Afghanistan has been dubbed the "graveyard of empires" for punishing the hubris of powerful invaders, but eight years after the 9/11 attacks lured American forces to Afghanistan, it had become more like a purgatory. With anything like a clear-cut victory long off the table and the "coalition of the willing" whittled down to half-hearted, qualified commitments from U.S. partners abroad, the mission had lapsed into dangerous inertia. The new President, Barack Obama, was looking to draw down troops in Iraq and Afghanistan, but ending the war completely was never a viable option. The best that could be achieved was a rosier version of the status quo.
Based on Michael Hastings' book The Operators, War Machine is an expensive new Netflix production that premieres on the service this weekend and faces the difficult prospect of turning a quagmire into an entertainment. Writer-director David Michôd, an Australian known for hard-nosed and audacious thrillers like Animal Kingdom and The Rover, doesn't have the luxury of unambiguous wins and losses or even the purposefulness that's usually inherent in war films. There have been a handful of good films about rudderless conflicts, like Robert Altman's Korean War comedy M*A*S*H, which fills the downtime with pranks and misbehavior, or David O. Russell's Three Kings, which breaks off from Gulf War I to stage a thrilling, politically loaded variation on The Treasure of the Sierra Madre.
The key is a strong point of view, because a straight telling of the events risks the same rudderless feeling the film is trying to articulate. And it's here where War Machine fails, despite its abundant insight into the War in Afghanistan and Michôd's meticulous staging of bloody conflicts in strategy meetings and hotel rooms, as well as on actual fields of Helmand Province in southern Afghanistan. It's not quite a satire or a journalistic drama or a boots-on-the-ground thriller, but a vague, two-hour amalgam of all three, with no clear perspective to carry it across.
Before it was expanded into The Operators, Hastings' 2010 Rolling Stone piece "The Runaway General" led to the removal of its subject, Army Gen. Stanley McChrystal, from his post as commander of NATO's International Security Assistance Force (ISAF). Hastings' article detailed the shortcomings of McChrystal's counterinsurgency strategy and recklessness by those in his inner circle, who Hastings reported were given to heavy drinking and open disparagement of Obama, Vice President Joe Biden, and their civilian bosses. War Machine changes the names of several figures, including McChrystal and a fiery stand-in for Michael Flynn, but Michôd nonetheless devotes himself to a down-the-middle retelling of the events.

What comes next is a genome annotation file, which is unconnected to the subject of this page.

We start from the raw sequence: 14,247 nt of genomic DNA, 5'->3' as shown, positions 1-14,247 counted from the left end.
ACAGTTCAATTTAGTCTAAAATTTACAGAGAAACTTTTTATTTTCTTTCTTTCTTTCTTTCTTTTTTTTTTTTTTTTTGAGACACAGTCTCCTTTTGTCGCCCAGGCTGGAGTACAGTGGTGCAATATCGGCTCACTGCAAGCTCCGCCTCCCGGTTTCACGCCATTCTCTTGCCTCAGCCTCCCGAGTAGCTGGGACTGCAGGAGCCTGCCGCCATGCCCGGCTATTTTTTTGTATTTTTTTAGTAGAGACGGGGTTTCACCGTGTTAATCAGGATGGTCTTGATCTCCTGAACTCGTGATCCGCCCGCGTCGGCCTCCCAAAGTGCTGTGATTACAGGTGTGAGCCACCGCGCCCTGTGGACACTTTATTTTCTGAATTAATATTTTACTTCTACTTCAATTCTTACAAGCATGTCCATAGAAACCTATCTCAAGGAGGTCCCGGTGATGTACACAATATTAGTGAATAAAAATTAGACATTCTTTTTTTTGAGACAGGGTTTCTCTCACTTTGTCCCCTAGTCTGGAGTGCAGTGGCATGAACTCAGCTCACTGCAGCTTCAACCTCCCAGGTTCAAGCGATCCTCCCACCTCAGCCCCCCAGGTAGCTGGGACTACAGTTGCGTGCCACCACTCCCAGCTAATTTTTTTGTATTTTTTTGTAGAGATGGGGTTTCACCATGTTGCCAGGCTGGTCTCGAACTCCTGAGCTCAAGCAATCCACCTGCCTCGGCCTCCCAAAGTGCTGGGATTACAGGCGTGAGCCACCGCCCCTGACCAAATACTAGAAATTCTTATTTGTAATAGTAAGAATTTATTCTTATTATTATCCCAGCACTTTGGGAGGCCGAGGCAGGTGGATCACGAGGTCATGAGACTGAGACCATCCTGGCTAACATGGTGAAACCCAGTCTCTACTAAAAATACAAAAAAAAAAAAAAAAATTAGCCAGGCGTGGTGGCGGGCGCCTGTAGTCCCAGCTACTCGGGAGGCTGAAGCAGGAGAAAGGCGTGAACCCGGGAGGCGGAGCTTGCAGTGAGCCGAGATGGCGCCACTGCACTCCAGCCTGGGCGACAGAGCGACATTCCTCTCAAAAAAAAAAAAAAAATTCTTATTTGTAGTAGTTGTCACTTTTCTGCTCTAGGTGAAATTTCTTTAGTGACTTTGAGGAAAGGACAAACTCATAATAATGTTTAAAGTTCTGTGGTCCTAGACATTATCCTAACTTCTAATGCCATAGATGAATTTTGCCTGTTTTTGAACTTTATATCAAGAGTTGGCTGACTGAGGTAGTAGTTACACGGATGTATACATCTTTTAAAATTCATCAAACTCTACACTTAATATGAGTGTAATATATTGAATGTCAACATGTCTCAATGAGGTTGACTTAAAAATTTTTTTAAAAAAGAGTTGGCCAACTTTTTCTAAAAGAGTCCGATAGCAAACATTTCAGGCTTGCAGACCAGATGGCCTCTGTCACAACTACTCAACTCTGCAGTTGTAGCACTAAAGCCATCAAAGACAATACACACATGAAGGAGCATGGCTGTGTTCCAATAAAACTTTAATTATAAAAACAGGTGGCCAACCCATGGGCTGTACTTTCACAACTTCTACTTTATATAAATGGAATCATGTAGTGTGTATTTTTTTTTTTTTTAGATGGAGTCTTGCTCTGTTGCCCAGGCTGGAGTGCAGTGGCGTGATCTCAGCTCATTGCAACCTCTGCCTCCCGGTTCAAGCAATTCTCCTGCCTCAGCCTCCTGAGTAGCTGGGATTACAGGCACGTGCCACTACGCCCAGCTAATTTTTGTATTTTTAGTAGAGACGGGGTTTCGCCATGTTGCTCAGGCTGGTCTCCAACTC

Reprising the cartoon drawl of his Lt. Aldo Raine character from Inglourious Basterds, Brad Pitt stars as McChrystal stand-in Gen. Glen McMahon, a dynamic and battle-tested leader who takes bold steps to succeed where others have failed. With a devoted cadre of advisors, assistants, and PR experts behind him, McMahon decides to bring the fight to Helmand Province, a Taliban stronghold that's frustratingly intractable. Believing that 40,000 additional troops will do the job, McMahon sets on a two-pronged mission to manipulate the U.S. government into temporary escalation and press European allies into a deeper engagement.
Despite Pitt's distracting one-note performance, War Machine considers its McChrystal surrogate in a gratifyingly sophisticated light, weighing the ideals of his nation-building strategy against the hubris of putting it into practice. McMahon wants his Marines to defeat the enemy while offering security and the promise of prosperity to ordinary people, but since the enemy is in plain clothes, his men struggle to make that surgical distinction. The film also understands McMahon's frustration with his superiors, who expect success without offering the tools to make it possible—if it was ever possible at all.
War Machine fires off some funny shots at the entrenched apathy at that point in Afghanistan — Ben Kingsley, as President Hamid Karzai, is more interested in getting his new Blu-ray player working than meeting the latest general — but it's similarly crippled by mission drift. McMahon and his sycophants make for unpleasant and witless company, and when they get stranded in four-star European hotels or in bull sessions before the push into Helmand, their restlessness is depicted all too vividly. Michôd supports Hastings' bitter conclusions about modern war and the lessons we refuse to learn, but without a more forceful hand, the message doesn't sink in.